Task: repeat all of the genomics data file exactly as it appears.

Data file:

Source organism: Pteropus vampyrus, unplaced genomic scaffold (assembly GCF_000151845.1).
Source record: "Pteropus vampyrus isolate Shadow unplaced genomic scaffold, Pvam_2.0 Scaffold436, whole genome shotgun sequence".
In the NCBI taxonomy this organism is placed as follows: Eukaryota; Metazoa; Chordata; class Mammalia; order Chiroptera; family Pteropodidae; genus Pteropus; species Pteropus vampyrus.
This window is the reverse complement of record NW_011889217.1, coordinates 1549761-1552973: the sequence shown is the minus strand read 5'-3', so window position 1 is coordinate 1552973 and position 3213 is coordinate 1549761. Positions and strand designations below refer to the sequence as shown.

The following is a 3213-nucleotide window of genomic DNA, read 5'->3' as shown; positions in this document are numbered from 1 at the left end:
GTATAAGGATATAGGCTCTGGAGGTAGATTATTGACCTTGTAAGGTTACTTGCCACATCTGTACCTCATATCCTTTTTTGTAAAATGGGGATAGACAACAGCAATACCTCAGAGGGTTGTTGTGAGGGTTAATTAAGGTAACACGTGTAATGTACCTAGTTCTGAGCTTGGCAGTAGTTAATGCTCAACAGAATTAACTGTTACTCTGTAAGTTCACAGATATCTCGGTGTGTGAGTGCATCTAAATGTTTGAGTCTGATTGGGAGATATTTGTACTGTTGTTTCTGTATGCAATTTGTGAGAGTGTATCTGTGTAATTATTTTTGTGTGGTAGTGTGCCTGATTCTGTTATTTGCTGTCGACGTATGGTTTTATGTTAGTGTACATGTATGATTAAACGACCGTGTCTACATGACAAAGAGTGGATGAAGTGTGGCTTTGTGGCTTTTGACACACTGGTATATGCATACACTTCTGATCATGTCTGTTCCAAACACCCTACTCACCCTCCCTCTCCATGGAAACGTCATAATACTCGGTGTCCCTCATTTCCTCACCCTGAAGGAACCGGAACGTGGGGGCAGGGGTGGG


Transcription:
Source organism: Pteropus vampyrus, unplaced genomic scaffold (assembly GCF_000151845.1).
Source record: "Pteropus vampyrus isolate Shadow unplaced genomic scaffold, Pvam_2.0 Scaffold436, whole genome shotgun sequence".
In the NCBI taxonomy this organism is placed as follows: Eukaryota; Metazoa; Chordata; class Mammalia; order Chiroptera; family Pteropodidae; genus Pteropus; species Pteropus vampyrus.
This window is the reverse complement of record NW_011889217.1, coordinates 1549761-1552973: the sequence shown is the minus strand read 5'-3', so window position 1 is coordinate 1552973 and position 3213 is coordinate 1549761. Positions and strand designations below refer to the sequence as shown.

The following is a 3213-nucleotide window of genomic DNA, read 5'->3' as shown; positions in this document are numbered from 1 at the left end:
GTATAAGGATATAGGCTCTGGAGGTAGATTATTGACCTTGTAAGGTTACTTGCCACATCTGTACCTCATATCCTTTTTTGTAAAATGGGGATAGACAACAGCAATACCTCAGAGGGTTGTTGTGAGGGTTAATTAAGGTAACACGTGTAATGTACCTAGTTCTGAGCTTGGCAGTAGTTAATGCTCAACAGAATTAACTGTTACTCTGTAAGTTCACAGATATCTCGGTGTGTGAGTGCATCTAAATGTTTGAGTCTGATTGGGAGATATTTGTACTGTTGTTTCTGTATGCAATTTGTGAGAGTGTATCTGTGTAATTATTTTTGTGTGGTAGTGTGCCTGATTCTGTTATTTGCTGTCGACGTATGGTTTTATGTTAGTGTACATGTATGATTAAACGACCGTGTCTACATGACAAAGAGTGGATGAAGTGTGGCTTTGTGGCTTTTGACACACTGGTATATGCATACACTTCTGATCATGTCTGTTCCAAACACCCTACTCACCCTCCCTCTCCATGGAAACGTCATAATACTCGGTGTCCCTCATTTCCTCACCCTGAAGGAACCGGAACGTGGGGGCAGGGGTGGG